As I get a bit older (Nooo!), I’m not as much of a fan of Winter as I used to be, but I am indeed a fan of several of the craft beer festivals that come around in the Winter months. Just last month was the Big Wood Fest at Brouwer’s Cafe and, of course, the IPA Cask-O-Rama at Beveridge Place Pub. Also coming up next month is the 16th Annual Hard Liver Barleywine Festival at Brouwer’s and the Hop Mob Triple IPA Roadshow – coming to multiple locations. I’ll provide more info on those events as they draw closer.
Before indulging in all those barleywines and triple IPAs, however, how about a quick trip to Belgium? I’d love to take a real trip to Belgium but, for now, I’ll settle for attending the 9th Annual Belgian Fest, which is coming to Seattle Center’s Fisher Pavilion on Saturday, January 27th. Presented by the Washington Beer Commission.
Pike Brewing Company is more than just a brewery. They also care deeply about beer heritage and about bringing as many different styles of beers as possible to market. Long before Pike Brewing existed, owners Charles and Rose Ann Finkel were the founders of Merchant Du Vin back in 1978 and today they are the World’s largest craft beer importer.
Today, Pike is still focused on making different styles of craft beer more accessible to everyone and, to that end, they have announced that their extremely popular, multi award-winning Belgian Tripel, Monk’s Uncle, is now available in 12 oz cans.
I’m guessing that most of you don’t get down to Seattle’s South Park neighborhood very often. Then again, maybe you do. After all, back in May Loretta’s Northwesterner (quite possibly the best dive bar in all of Seattle) was honored with the title of 4th Best Burger In America from Thrillist. There are only a few breweries in the South Park area: Burdick, Lowercase and Tin Dog. Back when they all first opened the South Park bridge was still closed, making launching a brewery there a somewhat risky endeavor. Despite the challenges though, all 3 South Park breweries still exist and are doing well. You’ll even find their beers on tap at Loretta’s from time to time.
Tin Dog Brewing is situated in the Cloverdale business park, between Highway 509 and Highway 99 (W Marginal Way South). They specialize in Belgian styles so you’ll often find a Saison or two on tap, along with a Belgian Dubbel or Tripel and perhaps a Wit or White IPA.
Whenever I’m asked what my favorite beer is, I don’t really have a good answer. Sure, I’m a Hophead (and s Stouthead, and a Sourhead) but I really enjoy all styles of beer. So selecting just one favorite from the vast ocean of choices out there is a rather daunting, if not impossible task. My ‘favorite’ beer is the freshly poured one in front of me, which I’m enjoying at this very moment. Beyond that, I really don’t think declaring a favorite matters much.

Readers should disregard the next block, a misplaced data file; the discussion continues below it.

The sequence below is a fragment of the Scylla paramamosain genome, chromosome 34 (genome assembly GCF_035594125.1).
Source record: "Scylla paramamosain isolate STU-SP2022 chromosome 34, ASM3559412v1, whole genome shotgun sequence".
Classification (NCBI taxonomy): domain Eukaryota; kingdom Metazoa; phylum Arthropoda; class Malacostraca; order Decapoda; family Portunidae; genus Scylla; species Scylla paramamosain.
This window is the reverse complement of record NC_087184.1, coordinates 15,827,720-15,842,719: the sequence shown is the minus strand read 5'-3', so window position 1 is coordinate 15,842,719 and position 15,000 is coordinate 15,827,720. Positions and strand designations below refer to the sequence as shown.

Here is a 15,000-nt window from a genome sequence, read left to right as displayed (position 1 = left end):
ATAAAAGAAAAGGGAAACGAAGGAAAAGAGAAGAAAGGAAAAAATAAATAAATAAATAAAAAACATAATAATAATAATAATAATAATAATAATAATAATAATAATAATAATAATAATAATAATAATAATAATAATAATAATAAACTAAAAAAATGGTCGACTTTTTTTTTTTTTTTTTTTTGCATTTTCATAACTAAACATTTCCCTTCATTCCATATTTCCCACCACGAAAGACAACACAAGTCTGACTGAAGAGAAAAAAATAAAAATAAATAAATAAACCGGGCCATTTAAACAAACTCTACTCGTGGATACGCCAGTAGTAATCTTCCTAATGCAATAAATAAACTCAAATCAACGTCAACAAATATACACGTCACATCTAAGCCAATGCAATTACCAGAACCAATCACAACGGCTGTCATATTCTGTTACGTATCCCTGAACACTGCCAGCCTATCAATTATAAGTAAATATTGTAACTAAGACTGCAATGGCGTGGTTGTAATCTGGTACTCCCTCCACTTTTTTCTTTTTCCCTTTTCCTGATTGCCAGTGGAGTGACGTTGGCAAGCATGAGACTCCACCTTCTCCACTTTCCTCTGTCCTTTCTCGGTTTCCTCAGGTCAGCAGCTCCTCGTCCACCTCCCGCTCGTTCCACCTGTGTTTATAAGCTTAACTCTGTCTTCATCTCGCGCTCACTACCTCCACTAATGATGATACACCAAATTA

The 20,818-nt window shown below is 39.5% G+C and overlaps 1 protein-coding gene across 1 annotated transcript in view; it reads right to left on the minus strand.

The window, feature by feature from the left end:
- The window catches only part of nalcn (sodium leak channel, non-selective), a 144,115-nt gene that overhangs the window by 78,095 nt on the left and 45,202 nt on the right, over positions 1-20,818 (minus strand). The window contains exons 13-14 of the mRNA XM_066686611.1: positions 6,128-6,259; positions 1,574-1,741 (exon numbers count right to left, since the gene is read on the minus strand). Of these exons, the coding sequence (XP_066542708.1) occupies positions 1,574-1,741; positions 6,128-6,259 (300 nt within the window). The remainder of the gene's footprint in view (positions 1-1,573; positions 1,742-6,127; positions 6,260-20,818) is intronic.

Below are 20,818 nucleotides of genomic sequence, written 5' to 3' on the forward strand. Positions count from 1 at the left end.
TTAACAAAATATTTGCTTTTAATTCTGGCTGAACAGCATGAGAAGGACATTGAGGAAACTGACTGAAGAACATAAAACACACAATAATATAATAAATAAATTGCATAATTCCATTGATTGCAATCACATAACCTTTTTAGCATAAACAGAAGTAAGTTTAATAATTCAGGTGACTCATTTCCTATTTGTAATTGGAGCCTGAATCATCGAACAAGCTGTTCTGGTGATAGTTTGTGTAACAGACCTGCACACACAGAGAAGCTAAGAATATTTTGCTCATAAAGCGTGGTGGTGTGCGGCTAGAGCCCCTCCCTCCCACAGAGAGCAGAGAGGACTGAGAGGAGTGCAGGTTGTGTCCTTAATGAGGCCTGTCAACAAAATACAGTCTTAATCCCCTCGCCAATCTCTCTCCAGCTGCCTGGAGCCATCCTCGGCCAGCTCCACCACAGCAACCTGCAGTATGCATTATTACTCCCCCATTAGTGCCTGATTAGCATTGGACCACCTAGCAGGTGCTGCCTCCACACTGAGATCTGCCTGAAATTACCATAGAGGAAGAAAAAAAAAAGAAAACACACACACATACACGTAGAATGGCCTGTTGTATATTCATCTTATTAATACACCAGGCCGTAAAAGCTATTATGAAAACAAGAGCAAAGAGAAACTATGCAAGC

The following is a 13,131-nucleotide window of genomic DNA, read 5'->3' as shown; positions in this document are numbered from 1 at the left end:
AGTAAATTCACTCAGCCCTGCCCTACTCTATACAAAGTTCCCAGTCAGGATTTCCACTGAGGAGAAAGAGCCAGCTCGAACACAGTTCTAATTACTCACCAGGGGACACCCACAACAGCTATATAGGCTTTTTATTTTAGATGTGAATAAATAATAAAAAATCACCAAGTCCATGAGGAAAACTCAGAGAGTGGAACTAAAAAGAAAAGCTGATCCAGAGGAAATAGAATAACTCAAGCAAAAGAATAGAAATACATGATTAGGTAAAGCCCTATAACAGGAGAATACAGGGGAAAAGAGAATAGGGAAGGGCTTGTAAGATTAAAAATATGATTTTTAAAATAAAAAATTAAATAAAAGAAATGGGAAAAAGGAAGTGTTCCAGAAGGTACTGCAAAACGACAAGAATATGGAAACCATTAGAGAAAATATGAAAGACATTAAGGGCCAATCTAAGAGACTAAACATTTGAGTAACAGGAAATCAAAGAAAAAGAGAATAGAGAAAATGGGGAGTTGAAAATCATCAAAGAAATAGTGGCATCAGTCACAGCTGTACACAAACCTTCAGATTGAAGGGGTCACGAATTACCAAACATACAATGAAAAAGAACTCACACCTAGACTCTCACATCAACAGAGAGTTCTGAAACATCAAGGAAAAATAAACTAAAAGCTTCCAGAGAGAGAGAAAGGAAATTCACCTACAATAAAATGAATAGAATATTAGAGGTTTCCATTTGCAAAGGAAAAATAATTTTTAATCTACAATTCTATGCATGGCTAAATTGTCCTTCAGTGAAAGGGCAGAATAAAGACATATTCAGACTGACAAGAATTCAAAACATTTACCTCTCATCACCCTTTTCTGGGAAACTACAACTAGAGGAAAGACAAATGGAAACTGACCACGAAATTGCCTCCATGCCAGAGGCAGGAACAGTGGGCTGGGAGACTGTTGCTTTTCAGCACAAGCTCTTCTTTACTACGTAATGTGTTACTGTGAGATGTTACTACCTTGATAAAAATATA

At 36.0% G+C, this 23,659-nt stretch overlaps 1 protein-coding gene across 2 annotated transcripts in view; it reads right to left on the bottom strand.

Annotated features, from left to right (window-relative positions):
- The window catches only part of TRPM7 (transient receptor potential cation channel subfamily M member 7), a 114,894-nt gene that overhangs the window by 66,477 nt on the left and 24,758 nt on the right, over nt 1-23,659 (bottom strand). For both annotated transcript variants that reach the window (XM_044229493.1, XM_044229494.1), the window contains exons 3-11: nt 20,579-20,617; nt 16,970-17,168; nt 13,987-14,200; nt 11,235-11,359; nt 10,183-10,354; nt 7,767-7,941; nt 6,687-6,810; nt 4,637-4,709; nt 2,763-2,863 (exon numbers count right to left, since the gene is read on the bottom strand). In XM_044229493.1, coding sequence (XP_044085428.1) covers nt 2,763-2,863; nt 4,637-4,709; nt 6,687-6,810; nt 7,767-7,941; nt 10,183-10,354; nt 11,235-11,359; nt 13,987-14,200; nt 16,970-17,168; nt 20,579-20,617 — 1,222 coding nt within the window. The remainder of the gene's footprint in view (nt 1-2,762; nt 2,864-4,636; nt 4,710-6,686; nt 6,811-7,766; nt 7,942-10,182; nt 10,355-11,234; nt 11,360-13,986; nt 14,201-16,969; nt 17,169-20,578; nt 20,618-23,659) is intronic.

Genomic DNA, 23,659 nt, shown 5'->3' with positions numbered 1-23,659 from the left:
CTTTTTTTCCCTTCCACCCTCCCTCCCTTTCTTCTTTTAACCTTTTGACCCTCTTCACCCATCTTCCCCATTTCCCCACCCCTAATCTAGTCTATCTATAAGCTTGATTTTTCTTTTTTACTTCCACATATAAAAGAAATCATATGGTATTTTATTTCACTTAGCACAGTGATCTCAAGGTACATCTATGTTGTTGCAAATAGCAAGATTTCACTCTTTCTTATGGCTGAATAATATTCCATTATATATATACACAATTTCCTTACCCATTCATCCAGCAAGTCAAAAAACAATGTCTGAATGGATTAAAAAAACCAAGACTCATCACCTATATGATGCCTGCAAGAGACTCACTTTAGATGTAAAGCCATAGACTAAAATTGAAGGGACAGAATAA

That doesn’t mean I don’t prefer certain styles over others. In general, I’m much more of an Ale drinker than a Lager drinker. That can probably be said for most craft beer fans too, since the vast majority of craft beers out there are Ales (though there are some very fine craft Lagers out there too). I’m starting to wonder if that attitude isn’t becoming more prevalent across the nation as well, as evidence by Budweiser’s falling sales and craft beer, for the first time ever, reaching double digits in market share.
There’s never a shortage of craft beer festivals here in great Northwest. The Washington Beer Commission hosts several different craft beer festivals throughout the year in various locations around the Sound and one of my favorites, Belgianfest, is right around the corner. I love a good Belgian beer, but often don’t seem to get enough of them. Dubbles, Triples, Abbey Style, Saisons, Lambics, etc., I love them all and Belgianfest is a great way to sample a wide variety of locally-brewed Belgian style beers all in one place.
Set for next Saturday, January 31st at the Bell Harbor International Conference Center (Pier 66), Belgianfest will be held in two sessions: noon – 4 PM and 5:30 PM – 9:30 PM. Tickets will run you $35 in advance or $40 at the door – separate tickets are required for each session. I don’t suggest taking your chances with buying your tickets at the door, however, since Belgianfest usually sells out before the doors open. Tickets have been on sale since mid November, but the festival isn’t sold out quite yet. Don’t delay.